I’m a vice president at Everest Group, where I lead the company’s research and analysis in Europe. I also lead Everest Group’s research on service delivery/business process automation globally. Outside of work, I champion the cause of women in IT as deputy chair of BCSWomen and as a member of Tech UK’s Women in Technology Council.Sarah Burnett

I owe much of my success to my visionary father who strongly encouraged me to do a sci-tech degree to develop skills that would always be in demand. That has been my passport to work, even after I left the industry for four years to look after my then young children.

I am married to a wonderful technology entrepreneur who is starting to reap the fruit of his labour, having started a company 10 years ago in the tough start-up environment that is the UK’s tech scene. We have two grown-up children.

Did you ever sit down and plan your career?

No, not at all. I did not have a plan that said, for example, I wanted to be a director by the age of 30, etc. I knew some people at the time who had those kinds of plans but not me. I was not after corporate power or money but doing what I enjoyed.

As a teenager, I had taken the first computer programming course that my school offered. I stuck out like a sore thumb as the only girl in the class, but I did not let it bother me. I found the course interesting; the fact that I could programme a machine to do what I wanted it to do. After the computing course, I wanted to become a programmer. I knew then what I wanted to do, and I got on with it.

As I learnt more about computing and developed new skills, I got into managing projects and then programmes. I was a European level programme manager for a majorU.S. computer manufacturer by the time I went on a career break when I had children.

Have you faced any challenges along the way and if so, how did you deal with them?

Yes, when I wanted to return to work on a part-time basis at the end of my four year career break. There were no part-time jobs to be had except at FI Group, the company that the wonderful Steve Shirley set up for women returners. Luckily, my programming skills were still in demand, and I got a contract with FI working in the City of London. FI Group is no longer in existence. While companies today have flexible working policies, I’m not sure how effective these are in supporting women returners.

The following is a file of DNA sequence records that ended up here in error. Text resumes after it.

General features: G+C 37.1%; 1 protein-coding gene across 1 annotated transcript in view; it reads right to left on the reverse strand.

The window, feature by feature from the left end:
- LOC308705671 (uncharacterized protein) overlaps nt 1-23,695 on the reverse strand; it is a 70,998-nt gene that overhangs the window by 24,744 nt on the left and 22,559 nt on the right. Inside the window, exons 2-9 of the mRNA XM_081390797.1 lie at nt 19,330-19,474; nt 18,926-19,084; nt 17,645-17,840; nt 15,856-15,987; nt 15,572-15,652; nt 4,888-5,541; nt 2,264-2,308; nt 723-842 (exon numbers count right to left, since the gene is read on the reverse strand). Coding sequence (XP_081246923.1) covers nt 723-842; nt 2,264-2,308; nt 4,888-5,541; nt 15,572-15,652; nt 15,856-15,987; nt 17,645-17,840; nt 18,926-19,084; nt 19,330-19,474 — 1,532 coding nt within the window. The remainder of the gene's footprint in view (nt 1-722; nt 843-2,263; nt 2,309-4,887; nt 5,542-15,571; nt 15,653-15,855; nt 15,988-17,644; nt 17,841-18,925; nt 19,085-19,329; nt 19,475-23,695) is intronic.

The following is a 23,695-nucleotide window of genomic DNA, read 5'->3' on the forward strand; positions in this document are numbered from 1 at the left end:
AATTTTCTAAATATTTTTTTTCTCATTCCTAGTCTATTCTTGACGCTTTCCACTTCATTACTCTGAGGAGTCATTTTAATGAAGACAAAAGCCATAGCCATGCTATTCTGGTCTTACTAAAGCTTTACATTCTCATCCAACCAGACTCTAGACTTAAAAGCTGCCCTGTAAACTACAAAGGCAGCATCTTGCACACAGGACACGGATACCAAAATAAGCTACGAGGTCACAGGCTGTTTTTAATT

Another challenge was accepting a much more junior role when I returned compared to before I took time off. It has been a long and windy road getting back to being a senior corporate woman again, but I would not have it any other way. I was able to achieve a good worklife balance, which was very important to me with my young children.

What advice would you give someone who wishes to move in to a leadership position for the first time?

I’m an analyst, and so I recommend an analytical approach. Look at what you are doing and why and what would achieve the biggest outcome for your customers and the business. You will get noticed very quickly if you achieve outstanding outcomes. It is important to get noticed and build a personal brand as someone who delivers.

It is a sad fact of corporate life that a lot of people get on not because of what they do but because of whose boots they lick. This kind of corporate climbing seriously turns my stomach. I have worked for companies that were run by cliques of directors and bootlickers. If you weren’t one of them, you languished at junior levels. I have no time for those types of companies. My advice is don’t waste your skills working for them – move on.

When faced with two equally-qualified candidates, how would you decide who should have the role?

Choosing the right candidate is one of the most challenging parts of hiring. I would look beyond qualifications and experience for signs of initiative and energy – what have they done outside work or education? Are they rounded people who can deal with client pressure and unexpected situations?

How do you manage your own boss?